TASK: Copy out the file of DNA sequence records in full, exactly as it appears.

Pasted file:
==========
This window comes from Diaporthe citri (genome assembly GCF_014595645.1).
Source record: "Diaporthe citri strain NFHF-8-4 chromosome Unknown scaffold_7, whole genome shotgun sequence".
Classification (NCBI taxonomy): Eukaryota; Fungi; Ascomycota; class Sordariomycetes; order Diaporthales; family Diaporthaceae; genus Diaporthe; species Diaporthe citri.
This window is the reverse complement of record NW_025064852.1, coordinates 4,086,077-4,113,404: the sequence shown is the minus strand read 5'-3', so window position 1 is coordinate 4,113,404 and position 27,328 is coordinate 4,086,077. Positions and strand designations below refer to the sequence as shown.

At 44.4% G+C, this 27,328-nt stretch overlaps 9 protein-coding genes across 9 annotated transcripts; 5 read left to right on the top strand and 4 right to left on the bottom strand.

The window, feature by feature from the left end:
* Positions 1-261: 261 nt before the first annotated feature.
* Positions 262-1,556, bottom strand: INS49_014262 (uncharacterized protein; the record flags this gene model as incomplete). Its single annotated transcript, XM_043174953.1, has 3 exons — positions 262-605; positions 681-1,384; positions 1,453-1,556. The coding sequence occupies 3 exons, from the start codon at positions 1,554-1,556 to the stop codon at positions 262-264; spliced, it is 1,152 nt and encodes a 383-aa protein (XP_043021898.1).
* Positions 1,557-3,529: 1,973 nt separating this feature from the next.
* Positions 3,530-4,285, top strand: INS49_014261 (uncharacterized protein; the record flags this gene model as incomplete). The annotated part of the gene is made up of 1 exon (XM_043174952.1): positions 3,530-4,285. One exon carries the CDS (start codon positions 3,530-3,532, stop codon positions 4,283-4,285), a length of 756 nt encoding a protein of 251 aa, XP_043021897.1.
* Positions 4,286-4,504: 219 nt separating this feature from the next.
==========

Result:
This window comes from Diaporthe citri (genome assembly GCF_014595645.1).
Source record: "Diaporthe citri strain NFHF-8-4 chromosome Unknown scaffold_7, whole genome shotgun sequence".
Classification (NCBI taxonomy): Eukaryota; Fungi; Ascomycota; class Sordariomycetes; order Diaporthales; family Diaporthaceae; genus Diaporthe; species Diaporthe citri.
This window is the reverse complement of record NW_025064852.1, coordinates 4,086,077-4,113,404: the sequence shown is the minus strand read 5'-3', so window position 1 is coordinate 4,113,404 and position 27,328 is coordinate 4,086,077. Positions and strand designations below refer to the sequence as shown.

At 44.4% G+C, this 27,328-nt stretch overlaps 9 protein-coding genes across 9 annotated transcripts; 5 read left to right on the top strand and 4 right to left on the bottom strand.

The window, feature by feature from the left end:
* Positions 1-261: 261 nt before the first annotated feature.
* Positions 262-1,556, bottom strand: INS49_014262 (uncharacterized protein; the record flags this gene model as incomplete). Its single annotated transcript, XM_043174953.1, has 3 exons — positions 262-605; positions 681-1,384; positions 1,453-1,556. The coding sequence occupies 3 exons, from the start codon at positions 1,554-1,556 to the stop codon at positions 262-264; spliced, it is 1,152 nt and encodes a 383-aa protein (XP_043021898.1).
* Positions 1,557-3,529: 1,973 nt separating this feature from the next.
* Positions 3,530-4,285, top strand: INS49_014261 (uncharacterized protein; the record flags this gene model as incomplete). The annotated part of the gene is made up of 1 exon (XM_043174952.1): positions 3,530-4,285. One exon carries the CDS (start codon positions 3,530-3,532, stop codon positions 4,283-4,285), a length of 756 nt encoding a protein of 251 aa, XP_043021897.1.
* Positions 4,286-4,504: 219 nt separating this feature from the next.